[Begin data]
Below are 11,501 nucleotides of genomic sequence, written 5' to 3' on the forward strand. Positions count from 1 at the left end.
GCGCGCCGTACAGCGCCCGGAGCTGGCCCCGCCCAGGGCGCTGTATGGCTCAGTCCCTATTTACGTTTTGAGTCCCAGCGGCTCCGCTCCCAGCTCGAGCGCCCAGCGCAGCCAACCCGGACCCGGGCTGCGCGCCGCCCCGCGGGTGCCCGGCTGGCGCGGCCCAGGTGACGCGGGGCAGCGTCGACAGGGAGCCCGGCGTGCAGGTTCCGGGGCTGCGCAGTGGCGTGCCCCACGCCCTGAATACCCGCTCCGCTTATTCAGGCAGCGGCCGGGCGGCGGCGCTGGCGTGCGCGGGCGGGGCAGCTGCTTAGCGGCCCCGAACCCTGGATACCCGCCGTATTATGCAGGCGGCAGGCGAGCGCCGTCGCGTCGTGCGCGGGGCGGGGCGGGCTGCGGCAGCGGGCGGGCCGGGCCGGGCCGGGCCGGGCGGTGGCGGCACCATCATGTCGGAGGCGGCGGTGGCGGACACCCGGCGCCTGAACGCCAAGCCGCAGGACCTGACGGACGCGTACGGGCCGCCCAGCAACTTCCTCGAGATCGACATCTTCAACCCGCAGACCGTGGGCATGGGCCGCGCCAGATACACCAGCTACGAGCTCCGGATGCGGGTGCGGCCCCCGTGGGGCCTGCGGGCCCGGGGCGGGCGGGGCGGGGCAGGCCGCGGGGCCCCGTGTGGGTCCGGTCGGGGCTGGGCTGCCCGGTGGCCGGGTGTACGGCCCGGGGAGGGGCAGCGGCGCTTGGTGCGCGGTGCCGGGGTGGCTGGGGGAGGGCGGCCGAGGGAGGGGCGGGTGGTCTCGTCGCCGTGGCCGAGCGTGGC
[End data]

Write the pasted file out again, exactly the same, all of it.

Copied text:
Below are 11,501 nucleotides of genomic sequence, written 5' to 3' on the forward strand. Positions count from 1 at the left end.
GCGCGCCGTACAGCGCCCGGAGCTGGCCCCGCCCAGGGCGCTGTATGGCTCAGTCCCTATTTACGTTTTGAGTCCCAGCGGCTCCGCTCCCAGCTCGAGCGCCCAGCGCAGCCAACCCGGACCCGGGCTGCGCGCCGCCCCGCGGGTGCCCGGCTGGCGCGGCCCAGGTGACGCGGGGCAGCGTCGACAGGGAGCCCGGCGTGCAGGTTCCGGGGCTGCGCAGTGGCGTGCCCCACGCCCTGAATACCCGCTCCGCTTATTCAGGCAGCGGCCGGGCGGCGGCGCTGGCGTGCGCGGGCGGGGCAGCTGCTTAGCGGCCCCGAACCCTGGATACCCGCCGTATTATGCAGGCGGCAGGCGAGCGCCGTCGCGTCGTGCGCGGGGCGGGGCGGGCTGCGGCAGCGGGCGGGCCGGGCCGGGCCGGGCCGGGCGGTGGCGGCACCATCATGTCGGAGGCGGCGGTGGCGGACACCCGGCGCCTGAACGCCAAGCCGCAGGACCTGACGGACGCGTACGGGCCGCCCAGCAACTTCCTCGAGATCGACATCTTCAACCCGCAGACCGTGGGCATGGGCCGCGCCAGATACACCAGCTACGAGCTCCGGATGCGGGTGCGGCCCCCGTGGGGCCTGCGGGCCCGGGGCGGGCGGGGCGGGGCAGGCCGCGGGGCCCCGTGTGGGTCCGGTCGGGGCTGGGCTGCCCGGTGGCCGGGTGTACGGCCCGGGGAGGGGCAGCGGCGCTTGGTGCGCGGTGCCGGGGTGGCTGGGGGAGGGCGGCCGAGGGAGGGGCGGGTGGTCTCGTCGCCGTGGCCGAGCGTGGC